Steering Zionist progressives toward a new ‘third’ way

Steering Zionist progressives toward a new ‘third’ way

As the new CEO of the 100-year-old Jewish social action organization Ameinu, New Jerseyan Gideon Aronoff said he “pleads guilty to idealism.”

Since the start of July, he has been working to balance the pro-Israel politics of labor Zionism and what he considers “very clear differences with the Israeli government” on peace and social justice issues.

In a drive to straddle the Left and Right on negotiation issues between Israel and the Palestinians, Aronoff has proposed what he calls “the Third Narrative.”

“One narrative says Israel right or wrong and makes no recognition of the many claims the Palestinians have, including the West Bank occupation, the settlements, and discrimination against Israeli Arabs,” he said.

A second narrative argues “that every part of the Israeli-Palestinian conflict is due to the existence of Israel and that the behavior of Israel is both morally wrong and practically wrong.”

To Aronoff, “the pro-Israel people who take the ‘Israel right or wrong’ position are leading Israel down the road to ruin, and people on the far left who blame Israel for everything are doing nothing to bring about a Palestinian state.”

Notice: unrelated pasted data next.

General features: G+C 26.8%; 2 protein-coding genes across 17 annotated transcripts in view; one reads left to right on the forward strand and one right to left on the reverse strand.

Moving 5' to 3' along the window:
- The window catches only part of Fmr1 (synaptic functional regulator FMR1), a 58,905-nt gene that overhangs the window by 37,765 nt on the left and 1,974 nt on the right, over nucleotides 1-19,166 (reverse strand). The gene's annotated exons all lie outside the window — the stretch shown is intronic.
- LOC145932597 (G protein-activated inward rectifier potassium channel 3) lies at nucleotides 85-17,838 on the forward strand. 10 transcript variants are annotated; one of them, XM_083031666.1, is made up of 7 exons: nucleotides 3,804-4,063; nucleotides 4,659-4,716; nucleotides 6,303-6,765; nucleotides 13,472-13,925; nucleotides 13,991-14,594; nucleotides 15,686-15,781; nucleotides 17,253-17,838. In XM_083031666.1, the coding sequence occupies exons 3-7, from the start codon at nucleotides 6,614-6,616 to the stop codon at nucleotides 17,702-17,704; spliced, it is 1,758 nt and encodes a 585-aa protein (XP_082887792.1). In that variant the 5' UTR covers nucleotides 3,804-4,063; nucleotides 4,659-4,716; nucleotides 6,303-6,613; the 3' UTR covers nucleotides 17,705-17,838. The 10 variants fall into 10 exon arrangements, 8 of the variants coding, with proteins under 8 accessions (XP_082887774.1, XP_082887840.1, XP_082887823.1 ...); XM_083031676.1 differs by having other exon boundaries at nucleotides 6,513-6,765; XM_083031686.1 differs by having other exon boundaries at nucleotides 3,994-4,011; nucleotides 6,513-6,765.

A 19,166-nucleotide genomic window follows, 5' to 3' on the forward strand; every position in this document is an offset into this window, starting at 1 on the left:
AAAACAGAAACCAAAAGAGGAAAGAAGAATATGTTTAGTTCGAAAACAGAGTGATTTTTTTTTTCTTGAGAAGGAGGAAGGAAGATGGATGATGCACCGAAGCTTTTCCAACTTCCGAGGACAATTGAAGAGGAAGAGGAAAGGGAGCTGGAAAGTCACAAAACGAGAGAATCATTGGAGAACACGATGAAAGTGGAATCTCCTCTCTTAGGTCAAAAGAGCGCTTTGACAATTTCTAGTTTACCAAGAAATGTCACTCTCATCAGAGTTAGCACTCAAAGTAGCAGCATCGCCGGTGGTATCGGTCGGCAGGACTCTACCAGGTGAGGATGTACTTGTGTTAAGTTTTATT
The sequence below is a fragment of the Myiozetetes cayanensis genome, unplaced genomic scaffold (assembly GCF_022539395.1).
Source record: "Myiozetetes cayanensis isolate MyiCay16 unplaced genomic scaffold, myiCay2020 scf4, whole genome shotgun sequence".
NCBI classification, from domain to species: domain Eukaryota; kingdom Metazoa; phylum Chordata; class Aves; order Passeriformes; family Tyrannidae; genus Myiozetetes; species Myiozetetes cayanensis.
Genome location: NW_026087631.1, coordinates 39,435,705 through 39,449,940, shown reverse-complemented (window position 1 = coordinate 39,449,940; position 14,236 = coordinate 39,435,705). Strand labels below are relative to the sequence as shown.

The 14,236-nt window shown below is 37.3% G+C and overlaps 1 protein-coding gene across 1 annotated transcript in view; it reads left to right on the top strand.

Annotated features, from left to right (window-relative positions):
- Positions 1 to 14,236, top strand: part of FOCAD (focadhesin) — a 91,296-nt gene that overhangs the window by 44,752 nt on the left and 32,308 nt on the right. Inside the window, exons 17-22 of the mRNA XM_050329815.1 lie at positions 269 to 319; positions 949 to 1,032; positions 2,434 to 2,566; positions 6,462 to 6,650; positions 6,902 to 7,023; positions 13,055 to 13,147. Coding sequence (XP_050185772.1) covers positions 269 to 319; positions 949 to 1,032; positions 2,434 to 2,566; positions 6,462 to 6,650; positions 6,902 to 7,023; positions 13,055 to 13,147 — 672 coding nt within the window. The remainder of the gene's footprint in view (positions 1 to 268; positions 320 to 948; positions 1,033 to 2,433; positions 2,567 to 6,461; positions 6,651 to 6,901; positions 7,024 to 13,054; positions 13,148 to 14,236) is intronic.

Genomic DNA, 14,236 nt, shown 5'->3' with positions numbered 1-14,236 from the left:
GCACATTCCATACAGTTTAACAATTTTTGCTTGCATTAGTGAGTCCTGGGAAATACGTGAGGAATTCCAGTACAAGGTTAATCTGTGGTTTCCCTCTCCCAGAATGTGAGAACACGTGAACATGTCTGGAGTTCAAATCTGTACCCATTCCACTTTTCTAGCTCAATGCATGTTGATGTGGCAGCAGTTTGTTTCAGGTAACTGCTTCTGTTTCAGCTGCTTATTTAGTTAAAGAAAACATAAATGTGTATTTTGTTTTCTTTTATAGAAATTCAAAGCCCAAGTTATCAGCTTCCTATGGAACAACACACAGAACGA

What’s more, he said, “the stakes now for both Israelis and Palestinians are so high that we have to break through these entrenched narratives, and go in a different direction toward peace.”

While ideas at both ends of the spectrum appear to keep hardening, he believes Ameinu — which, said Aronoff, is “unapologetically progressive, and unapologetically Zionist” — “has the best chance of being able to really connect with well-meaning people on the left to create progressive support for Israel and to counter those who are seeking to demonize Israel.”

Aronoff, who lives in South Orange, was an organizer in the movement to free Soviet Jewry before joining the Washington, DC, office of HIAS — the American-Jewish community’s international refugee aid agency — in 2000. He served as CEO for a little over six years before leaving last year.

Ameinu (“our people”) has chapters in nine U.S. cities and two in Canada and has a seat at the Conference of Presidents of Major American Jewish Organizations.

Inside Israel, Ameinu fights discrimination against Bedouins, argues for religious pluralism and egalitarianism, and opposes attempts to expel asylum-seekers from Africa.

“There is a whole agenda that will make Israel a more compassionate, just, and democratic state,” he said. “It is a partner to the work we’re doing on the Israeli-Palestinian front because, without a two-state solution, Israel as a Jewish-Democratic state is imperiled.”

At Ameinu, said Aronoff, “we have an opportunity to speak within our community with a credibility that’s based on the more than 100 years of activity in the Zionist movement. I think that we are well received as an organization, but many people have yet to come to agree with our policy goals. That’s our challenge.”

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